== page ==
Requirement Synthesis and Test Plan Development (REQ)
Summary: QA's main task during the REQ phase is to review user stories, UX documents, and any other documents used to map app requirements and specifications, and translate them into a set of test cases to be used throughout the process and during end-to-end testing.
Impact: While the REQ phase seems like a straightforward prerequisite to testing/later phases, it is actually a vital testing step of its own. While consolidating documents and interpreting requirements as user-level test cases, inconsistencies and unclear specifications can often be discovered that prevent future defects from occurring, before development has begun. Finding these issues early, before code has been developed around them, can reduce the cost and risk of fixing issues later on.
Effort: 30% of the QA budget should be expected to be used during the REQ phase.
Prerequisites: User stories and wireframes/interaction notes from UX must be completed (subject to future changes) for features/epics before QA is able to write test cases for them. Not all features/epics need to be defined for QA to begin.
Deliverable: By the end of this phase, QA should have a completed test plan. Additional revisions may need to be made throughout the project as requirements/specifications change.
QC Testing (QC)
Summary: The QC phase is when functional testing begins. At this point, QA Engineers trail developers and test stand-alone features as they're developed, writing defect tickets for larger issues and areas where the implementation of features doesn't match the specifications.
Impact: Finding issues earlier is always more beneficial than finding them later. When defects are identified early, less code is built on top of them, and there's less risk of impacting other working code while correcting them. It's also important to determine, early on, if some approaches are not going to work, and revise accordingly before building an entire working app based on a bad foundation.
Effort: 30% of the QA budget should be expected to be used during the QC phase.
Prerequisites: User stories from developers (both systems, and client-side) must be completed for individual features within epics before QA is able to assess whether or not they meet the project specifications.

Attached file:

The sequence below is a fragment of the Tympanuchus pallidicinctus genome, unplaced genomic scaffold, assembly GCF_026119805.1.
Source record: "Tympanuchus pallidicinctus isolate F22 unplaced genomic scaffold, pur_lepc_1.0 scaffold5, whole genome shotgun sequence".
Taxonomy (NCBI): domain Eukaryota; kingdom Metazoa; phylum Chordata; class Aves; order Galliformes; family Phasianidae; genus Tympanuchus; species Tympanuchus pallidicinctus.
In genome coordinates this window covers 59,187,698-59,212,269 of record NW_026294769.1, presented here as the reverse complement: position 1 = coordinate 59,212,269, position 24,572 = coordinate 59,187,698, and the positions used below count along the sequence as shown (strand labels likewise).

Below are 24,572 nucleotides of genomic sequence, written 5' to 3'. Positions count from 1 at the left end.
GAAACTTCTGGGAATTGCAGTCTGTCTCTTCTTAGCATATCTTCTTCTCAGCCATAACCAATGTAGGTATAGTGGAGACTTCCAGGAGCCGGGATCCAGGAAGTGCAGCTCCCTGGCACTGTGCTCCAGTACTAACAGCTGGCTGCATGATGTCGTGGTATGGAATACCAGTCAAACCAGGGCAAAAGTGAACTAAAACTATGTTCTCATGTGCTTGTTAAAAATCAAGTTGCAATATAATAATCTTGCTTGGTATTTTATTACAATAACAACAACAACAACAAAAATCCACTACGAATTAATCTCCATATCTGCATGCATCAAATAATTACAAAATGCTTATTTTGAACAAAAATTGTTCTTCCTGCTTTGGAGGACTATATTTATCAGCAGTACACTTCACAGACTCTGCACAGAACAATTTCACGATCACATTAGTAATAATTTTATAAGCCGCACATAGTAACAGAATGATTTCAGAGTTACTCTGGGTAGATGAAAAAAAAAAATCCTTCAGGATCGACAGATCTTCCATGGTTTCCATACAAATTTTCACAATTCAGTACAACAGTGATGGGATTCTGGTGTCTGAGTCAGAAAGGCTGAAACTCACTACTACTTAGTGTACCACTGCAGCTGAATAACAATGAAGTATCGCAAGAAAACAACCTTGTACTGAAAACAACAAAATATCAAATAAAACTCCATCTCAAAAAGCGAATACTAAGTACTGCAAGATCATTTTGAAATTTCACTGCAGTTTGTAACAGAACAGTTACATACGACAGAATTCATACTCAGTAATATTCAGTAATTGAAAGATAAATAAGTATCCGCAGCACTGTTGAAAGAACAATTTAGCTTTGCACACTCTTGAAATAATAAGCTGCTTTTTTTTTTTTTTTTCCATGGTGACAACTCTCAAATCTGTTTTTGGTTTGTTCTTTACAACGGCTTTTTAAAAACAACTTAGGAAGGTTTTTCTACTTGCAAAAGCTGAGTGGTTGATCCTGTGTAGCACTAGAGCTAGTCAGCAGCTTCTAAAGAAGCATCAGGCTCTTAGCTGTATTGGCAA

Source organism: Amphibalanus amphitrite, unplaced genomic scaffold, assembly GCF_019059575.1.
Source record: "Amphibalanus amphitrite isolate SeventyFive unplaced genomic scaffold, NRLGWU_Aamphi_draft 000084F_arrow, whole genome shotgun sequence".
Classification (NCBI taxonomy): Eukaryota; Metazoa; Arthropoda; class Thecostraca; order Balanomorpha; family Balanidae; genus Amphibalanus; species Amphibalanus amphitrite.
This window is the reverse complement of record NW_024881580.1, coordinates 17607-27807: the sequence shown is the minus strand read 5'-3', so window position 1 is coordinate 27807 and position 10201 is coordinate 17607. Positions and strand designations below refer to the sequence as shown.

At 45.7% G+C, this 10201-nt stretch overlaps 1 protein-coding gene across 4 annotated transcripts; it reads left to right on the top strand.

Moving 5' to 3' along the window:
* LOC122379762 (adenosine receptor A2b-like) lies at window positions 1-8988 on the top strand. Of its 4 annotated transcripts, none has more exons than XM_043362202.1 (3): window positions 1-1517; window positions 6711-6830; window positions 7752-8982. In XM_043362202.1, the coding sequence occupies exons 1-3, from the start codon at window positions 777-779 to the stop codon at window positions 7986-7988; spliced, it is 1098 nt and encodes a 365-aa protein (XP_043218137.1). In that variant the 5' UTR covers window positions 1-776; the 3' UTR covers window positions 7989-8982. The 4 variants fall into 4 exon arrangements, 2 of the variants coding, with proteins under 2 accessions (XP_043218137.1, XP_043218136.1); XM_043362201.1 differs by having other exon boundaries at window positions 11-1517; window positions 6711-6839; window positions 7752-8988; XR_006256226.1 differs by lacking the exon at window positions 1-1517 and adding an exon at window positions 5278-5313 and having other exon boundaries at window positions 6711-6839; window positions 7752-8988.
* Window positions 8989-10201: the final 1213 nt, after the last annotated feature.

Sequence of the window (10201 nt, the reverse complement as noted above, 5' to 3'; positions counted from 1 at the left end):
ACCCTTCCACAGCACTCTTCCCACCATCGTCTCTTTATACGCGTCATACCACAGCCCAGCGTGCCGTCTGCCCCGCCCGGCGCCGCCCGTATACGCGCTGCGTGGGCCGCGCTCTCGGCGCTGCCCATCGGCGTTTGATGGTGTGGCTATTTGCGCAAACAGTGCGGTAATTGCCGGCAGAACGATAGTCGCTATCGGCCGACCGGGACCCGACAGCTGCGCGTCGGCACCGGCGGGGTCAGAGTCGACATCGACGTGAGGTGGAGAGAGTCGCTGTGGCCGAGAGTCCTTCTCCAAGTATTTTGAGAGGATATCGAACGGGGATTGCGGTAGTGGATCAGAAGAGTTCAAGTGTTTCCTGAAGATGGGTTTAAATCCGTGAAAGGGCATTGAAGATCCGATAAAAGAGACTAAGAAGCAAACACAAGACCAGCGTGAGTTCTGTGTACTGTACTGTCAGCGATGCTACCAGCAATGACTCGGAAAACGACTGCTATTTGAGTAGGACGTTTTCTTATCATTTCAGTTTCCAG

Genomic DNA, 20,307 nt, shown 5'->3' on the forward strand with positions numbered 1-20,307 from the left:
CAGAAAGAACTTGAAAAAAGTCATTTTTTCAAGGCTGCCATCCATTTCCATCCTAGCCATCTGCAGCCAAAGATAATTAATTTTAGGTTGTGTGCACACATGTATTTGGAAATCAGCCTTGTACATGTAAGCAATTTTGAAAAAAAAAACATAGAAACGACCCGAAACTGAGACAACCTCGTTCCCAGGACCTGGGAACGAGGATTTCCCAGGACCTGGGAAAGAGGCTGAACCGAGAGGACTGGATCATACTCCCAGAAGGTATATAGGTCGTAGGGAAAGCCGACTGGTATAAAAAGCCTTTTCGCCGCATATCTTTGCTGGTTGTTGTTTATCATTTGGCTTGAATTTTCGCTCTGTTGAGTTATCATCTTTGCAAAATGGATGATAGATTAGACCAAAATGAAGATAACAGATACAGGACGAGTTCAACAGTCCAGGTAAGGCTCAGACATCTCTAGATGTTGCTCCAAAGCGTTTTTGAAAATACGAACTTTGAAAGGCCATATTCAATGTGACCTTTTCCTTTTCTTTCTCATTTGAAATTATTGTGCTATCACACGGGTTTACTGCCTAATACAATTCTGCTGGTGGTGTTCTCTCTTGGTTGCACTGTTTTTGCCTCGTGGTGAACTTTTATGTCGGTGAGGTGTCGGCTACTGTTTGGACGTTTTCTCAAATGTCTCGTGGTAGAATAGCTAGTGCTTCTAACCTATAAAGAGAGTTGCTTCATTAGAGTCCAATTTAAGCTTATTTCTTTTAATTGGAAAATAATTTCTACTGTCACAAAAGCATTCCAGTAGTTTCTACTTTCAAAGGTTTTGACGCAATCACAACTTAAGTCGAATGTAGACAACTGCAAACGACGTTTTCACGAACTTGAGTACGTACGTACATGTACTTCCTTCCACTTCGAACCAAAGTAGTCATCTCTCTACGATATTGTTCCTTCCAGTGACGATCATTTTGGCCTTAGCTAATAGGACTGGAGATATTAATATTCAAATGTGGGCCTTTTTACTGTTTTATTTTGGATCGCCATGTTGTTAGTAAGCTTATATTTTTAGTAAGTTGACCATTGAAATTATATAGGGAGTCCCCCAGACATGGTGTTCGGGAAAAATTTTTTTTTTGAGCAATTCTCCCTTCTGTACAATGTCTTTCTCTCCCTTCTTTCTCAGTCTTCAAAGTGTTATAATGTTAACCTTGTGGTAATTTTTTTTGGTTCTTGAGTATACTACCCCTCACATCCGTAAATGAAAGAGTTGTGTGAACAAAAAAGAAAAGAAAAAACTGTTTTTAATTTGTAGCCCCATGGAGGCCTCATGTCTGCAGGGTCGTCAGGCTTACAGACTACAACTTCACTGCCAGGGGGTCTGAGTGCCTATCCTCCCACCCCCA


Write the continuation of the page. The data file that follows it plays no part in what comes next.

Deliverable: Defect reports start to get generated during this phase.
Summary: The Deployment phase occurs during the final sprint of the project, and includes a full end-to-end QA sweep of the feature complete app, as well as a faster smoke sweep of the app running in the final production environment.
Impact: Whenever code changes are made, there's always a risk that they will impact other areas within the app. Before releasing the final version of the app to the public, it is vital to pull back a little bit, and examine a near-finished version of the full app, simulating the exact experience that end-users will have, and review how all components of the app work together. Finally, once the app is deployed to the production environment, it is important to quickly make sure everything is present and working.
Effort: 30% of the QA budget should be expected to be used during the Deployment phase.
Prerequisites: The app should be feature-complete, and a code freeze should be issued on a staging server prior to beginning the DEP
Deliverable: At the end of this phase, the app should be deployed and live.
Summary: Throughout the QC and Deployment phases, whenever developers implement fixes for logged defect reports, QA Engineers review the changes, verify that the defective behavior no longer occurs, and test around the code changes to identify potential regression issues.
Impact: All code changes introduce risk. While fixing defective behavior is a positive change, it is still a change. It is necessary to pay attention to areas that are known to have changed. It's also important to verify that the fixes successfully resolve the issue.
Effort: 10% of the QA budget should be expected to be used during the Retest phase (which overlaps both the QC and DEP phases).
Prerequisites: Logged defect reports in Jira should be set to "Pushed to Staging", and the changes should be pushed to the QA/Staging environment. For mobile app defect reports, a build containing the fixes should be uploaded to Hockey.
Deliverable: While not really a deliverable, defect reports should be closed or returned to developers upon the completion of ticket retest tasks.